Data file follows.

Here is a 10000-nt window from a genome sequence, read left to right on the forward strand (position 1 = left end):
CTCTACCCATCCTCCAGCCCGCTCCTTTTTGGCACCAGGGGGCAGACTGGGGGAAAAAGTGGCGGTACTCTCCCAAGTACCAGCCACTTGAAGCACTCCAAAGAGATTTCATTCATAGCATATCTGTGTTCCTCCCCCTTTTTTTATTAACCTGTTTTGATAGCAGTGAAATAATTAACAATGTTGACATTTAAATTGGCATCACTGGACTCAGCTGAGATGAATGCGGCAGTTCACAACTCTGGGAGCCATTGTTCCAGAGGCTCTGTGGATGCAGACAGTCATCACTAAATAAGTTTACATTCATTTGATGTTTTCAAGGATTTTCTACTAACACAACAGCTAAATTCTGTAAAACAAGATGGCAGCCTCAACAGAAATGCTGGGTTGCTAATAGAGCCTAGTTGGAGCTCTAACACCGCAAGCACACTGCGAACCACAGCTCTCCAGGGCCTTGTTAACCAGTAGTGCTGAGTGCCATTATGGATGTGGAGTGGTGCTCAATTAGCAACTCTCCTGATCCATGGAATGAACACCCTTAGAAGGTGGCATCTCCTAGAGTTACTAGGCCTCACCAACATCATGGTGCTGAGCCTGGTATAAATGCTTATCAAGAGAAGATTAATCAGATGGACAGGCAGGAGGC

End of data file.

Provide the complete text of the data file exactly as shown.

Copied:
Here is a 10000-nt window from a genome sequence, read left to right on the forward strand (position 1 = left end):
CTCTACCCATCCTCCAGCCCGCTCCTTTTTGGCACCAGGGGGCAGACTGGGGGAAAAAGTGGCGGTACTCTCCCAAGTACCAGCCACTTGAAGCACTCCAAAGAGATTTCATTCATAGCATATCTGTGTTCCTCCCCCTTTTTTTATTAACCTGTTTTGATAGCAGTGAAATAATTAACAATGTTGACATTTAAATTGGCATCACTGGACTCAGCTGAGATGAATGCGGCAGTTCACAACTCTGGGAGCCATTGTTCCAGAGGCTCTGTGGATGCAGACAGTCATCACTAAATAAGTTTACATTCATTTGATGTTTTCAAGGATTTTCTACTAACACAACAGCTAAATTCTGTAAAACAAGATGGCAGCCTCAACAGAAATGCTGGGTTGCTAATAGAGCCTAGTTGGAGCTCTAACACCGCAAGCACACTGCGAACCACAGCTCTCCAGGGCCTTGTTAACCAGTAGTGCTGAGTGCCATTATGGATGTGGAGTGGTGCTCAATTAGCAACTCTCCTGATCCATGGAATGAACACCCTTAGAAGGTGGCATCTCCTAGAGTTACTAGGCCTCACCAACATCATGGTGCTGAGCCTGGTATAAATGCTTATCAAGAGAAGATTAATCAGATGGACAGGCAGGAGGC